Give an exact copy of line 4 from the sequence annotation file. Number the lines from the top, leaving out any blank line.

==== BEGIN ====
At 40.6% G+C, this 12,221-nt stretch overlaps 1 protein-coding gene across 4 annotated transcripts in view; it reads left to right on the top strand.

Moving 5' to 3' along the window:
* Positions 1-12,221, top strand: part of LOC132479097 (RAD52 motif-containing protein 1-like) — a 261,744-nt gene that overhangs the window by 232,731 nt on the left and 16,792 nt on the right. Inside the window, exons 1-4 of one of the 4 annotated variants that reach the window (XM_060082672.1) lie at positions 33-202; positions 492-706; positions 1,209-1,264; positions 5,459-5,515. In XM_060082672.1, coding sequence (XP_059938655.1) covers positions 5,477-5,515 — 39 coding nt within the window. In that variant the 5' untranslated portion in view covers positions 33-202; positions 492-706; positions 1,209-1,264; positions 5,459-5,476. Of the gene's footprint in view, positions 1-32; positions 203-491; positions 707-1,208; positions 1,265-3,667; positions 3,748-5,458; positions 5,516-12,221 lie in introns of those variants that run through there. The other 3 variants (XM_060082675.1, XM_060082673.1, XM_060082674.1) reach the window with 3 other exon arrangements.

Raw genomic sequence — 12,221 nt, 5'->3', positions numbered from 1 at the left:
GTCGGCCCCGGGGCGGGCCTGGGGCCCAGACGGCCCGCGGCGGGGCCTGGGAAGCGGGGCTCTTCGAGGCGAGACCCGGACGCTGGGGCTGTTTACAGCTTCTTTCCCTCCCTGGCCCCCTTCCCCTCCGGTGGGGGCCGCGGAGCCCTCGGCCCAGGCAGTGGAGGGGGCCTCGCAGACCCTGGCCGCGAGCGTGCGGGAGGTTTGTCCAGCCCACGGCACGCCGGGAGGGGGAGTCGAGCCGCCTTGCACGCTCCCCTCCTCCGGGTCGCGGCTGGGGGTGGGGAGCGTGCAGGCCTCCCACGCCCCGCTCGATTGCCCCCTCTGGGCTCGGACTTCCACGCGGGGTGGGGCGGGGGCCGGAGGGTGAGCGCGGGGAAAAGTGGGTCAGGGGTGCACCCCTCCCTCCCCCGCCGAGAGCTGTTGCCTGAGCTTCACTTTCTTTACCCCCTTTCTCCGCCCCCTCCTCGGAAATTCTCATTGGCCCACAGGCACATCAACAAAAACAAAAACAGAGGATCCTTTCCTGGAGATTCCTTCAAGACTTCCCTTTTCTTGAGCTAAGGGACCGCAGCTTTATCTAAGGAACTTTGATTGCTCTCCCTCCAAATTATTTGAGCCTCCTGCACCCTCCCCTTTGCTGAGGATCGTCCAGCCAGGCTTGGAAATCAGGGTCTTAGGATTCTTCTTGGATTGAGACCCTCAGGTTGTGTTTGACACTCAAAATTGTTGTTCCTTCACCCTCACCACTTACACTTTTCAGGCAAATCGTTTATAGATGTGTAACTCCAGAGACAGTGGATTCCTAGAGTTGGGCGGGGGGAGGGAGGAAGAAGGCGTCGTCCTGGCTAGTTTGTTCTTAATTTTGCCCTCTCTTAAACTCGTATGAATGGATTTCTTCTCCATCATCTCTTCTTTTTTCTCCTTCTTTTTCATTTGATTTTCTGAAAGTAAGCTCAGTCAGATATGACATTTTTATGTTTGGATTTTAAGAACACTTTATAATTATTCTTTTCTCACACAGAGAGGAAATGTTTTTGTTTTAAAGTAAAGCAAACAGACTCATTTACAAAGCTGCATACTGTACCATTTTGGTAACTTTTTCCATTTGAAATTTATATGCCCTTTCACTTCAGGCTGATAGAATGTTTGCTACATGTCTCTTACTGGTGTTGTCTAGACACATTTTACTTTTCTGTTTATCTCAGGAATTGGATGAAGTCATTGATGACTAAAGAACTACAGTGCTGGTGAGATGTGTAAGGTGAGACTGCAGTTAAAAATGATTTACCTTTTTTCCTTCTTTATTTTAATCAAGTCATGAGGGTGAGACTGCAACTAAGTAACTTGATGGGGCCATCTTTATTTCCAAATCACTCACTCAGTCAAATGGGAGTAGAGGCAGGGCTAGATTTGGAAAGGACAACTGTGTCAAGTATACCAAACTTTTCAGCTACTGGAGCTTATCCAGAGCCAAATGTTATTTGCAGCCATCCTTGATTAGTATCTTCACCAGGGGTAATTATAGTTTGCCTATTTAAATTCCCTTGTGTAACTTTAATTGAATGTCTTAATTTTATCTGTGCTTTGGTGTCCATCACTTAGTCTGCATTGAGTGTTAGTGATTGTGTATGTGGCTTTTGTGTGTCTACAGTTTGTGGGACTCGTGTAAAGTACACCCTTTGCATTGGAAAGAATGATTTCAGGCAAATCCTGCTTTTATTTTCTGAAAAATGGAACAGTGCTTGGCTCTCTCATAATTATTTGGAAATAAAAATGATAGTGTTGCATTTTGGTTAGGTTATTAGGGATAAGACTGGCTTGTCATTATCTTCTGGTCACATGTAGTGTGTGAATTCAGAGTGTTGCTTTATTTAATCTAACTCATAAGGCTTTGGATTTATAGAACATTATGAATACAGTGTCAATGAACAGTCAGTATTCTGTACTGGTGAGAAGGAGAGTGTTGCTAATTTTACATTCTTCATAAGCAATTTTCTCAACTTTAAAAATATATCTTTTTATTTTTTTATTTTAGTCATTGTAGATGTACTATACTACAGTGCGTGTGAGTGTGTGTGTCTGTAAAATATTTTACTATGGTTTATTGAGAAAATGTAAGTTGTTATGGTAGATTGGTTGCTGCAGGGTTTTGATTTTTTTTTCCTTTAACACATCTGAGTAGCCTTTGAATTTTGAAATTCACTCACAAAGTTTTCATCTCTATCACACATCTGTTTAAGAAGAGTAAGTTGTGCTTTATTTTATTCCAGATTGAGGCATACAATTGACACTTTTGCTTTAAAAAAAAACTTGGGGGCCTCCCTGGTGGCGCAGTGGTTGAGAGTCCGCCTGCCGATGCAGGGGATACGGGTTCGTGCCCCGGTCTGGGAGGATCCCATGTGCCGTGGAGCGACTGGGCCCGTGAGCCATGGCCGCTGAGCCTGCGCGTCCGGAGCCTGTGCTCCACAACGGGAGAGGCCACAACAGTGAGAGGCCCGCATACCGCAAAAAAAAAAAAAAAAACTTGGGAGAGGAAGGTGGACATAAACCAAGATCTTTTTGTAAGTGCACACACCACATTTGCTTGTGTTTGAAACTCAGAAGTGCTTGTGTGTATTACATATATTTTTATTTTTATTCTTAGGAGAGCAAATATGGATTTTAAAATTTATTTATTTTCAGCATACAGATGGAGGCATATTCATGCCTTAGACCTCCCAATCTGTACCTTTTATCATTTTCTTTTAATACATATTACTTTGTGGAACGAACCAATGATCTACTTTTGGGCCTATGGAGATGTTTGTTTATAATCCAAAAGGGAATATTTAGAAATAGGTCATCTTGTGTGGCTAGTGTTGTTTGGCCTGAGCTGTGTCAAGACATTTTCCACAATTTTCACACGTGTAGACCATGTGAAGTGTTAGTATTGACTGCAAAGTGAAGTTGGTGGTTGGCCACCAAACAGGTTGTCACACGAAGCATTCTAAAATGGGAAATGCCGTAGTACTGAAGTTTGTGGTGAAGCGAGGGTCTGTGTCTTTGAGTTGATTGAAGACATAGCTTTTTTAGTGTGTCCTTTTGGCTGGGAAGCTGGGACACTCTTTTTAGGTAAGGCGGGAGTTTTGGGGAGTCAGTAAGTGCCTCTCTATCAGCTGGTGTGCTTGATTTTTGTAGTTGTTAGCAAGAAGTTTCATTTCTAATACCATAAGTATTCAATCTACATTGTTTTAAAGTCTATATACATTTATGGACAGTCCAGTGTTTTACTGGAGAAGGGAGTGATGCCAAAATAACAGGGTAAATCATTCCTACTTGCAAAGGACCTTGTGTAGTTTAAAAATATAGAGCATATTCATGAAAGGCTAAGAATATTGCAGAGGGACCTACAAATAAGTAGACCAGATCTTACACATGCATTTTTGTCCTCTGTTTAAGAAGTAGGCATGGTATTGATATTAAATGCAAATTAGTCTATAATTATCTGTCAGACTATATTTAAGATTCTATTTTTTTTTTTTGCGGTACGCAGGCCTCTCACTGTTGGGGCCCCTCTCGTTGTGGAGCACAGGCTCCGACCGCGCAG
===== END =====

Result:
Raw genomic sequence — 12,221 nt, 5'->3', positions numbered from 1 at the left: